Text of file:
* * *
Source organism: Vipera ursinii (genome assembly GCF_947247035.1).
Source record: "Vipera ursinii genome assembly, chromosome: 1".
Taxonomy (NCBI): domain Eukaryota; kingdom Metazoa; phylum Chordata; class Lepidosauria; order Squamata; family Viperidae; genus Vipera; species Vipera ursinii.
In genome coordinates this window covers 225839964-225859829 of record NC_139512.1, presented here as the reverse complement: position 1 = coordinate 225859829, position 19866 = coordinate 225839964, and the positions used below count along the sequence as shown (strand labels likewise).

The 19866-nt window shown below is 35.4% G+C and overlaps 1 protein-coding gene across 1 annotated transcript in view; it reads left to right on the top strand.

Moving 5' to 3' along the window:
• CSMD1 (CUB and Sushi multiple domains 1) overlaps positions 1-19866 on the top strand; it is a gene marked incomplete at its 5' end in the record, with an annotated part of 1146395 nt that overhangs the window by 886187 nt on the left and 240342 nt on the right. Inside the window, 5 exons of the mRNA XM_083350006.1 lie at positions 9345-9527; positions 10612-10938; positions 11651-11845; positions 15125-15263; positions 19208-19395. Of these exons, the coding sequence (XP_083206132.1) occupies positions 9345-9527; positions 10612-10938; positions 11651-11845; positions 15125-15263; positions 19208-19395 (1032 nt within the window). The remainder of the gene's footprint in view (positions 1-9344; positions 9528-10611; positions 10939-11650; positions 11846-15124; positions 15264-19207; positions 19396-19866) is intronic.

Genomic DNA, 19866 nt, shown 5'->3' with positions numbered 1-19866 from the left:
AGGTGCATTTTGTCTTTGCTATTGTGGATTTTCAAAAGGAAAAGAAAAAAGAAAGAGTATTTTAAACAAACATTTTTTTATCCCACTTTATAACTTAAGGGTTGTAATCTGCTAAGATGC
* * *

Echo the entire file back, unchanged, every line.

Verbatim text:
Source organism: Vipera ursinii (genome assembly GCF_947247035.1).
Source record: "Vipera ursinii genome assembly, chromosome: 1".
Taxonomy (NCBI): domain Eukaryota; kingdom Metazoa; phylum Chordata; class Lepidosauria; order Squamata; family Viperidae; genus Vipera; species Vipera ursinii.
In genome coordinates this window covers 225839964-225859829 of record NC_139512.1, presented here as the reverse complement: position 1 = coordinate 225859829, position 19866 = coordinate 225839964, and the positions used below count along the sequence as shown (strand labels likewise).

The 19866-nt window shown below is 35.4% G+C and overlaps 1 protein-coding gene across 1 annotated transcript in view; it reads left to right on the top strand.

Moving 5' to 3' along the window:
• CSMD1 (CUB and Sushi multiple domains 1) overlaps positions 1-19866 on the top strand; it is a gene marked incomplete at its 5' end in the record, with an annotated part of 1146395 nt that overhangs the window by 886187 nt on the left and 240342 nt on the right. Inside the window, 5 exons of the mRNA XM_083350006.1 lie at positions 9345-9527; positions 10612-10938; positions 11651-11845; positions 15125-15263; positions 19208-19395. Of these exons, the coding sequence (XP_083206132.1) occupies positions 9345-9527; positions 10612-10938; positions 11651-11845; positions 15125-15263; positions 19208-19395 (1032 nt within the window). The remainder of the gene's footprint in view (positions 1-9344; positions 9528-10611; positions 10939-11650; positions 11846-15124; positions 15264-19207; positions 19396-19866) is intronic.

Genomic DNA, 19866 nt, shown 5'->3' with positions numbered 1-19866 from the left:
AGGTGCATTTTGTCTTTGCTATTGTGGATTTTCAAAAGGAAAAGAAAAAAGAAAGAGTATTTTAAACAAACATTTTTTTATCCCACTTTATAACTTAAGGGTTGTAATCTGCTAAGATGC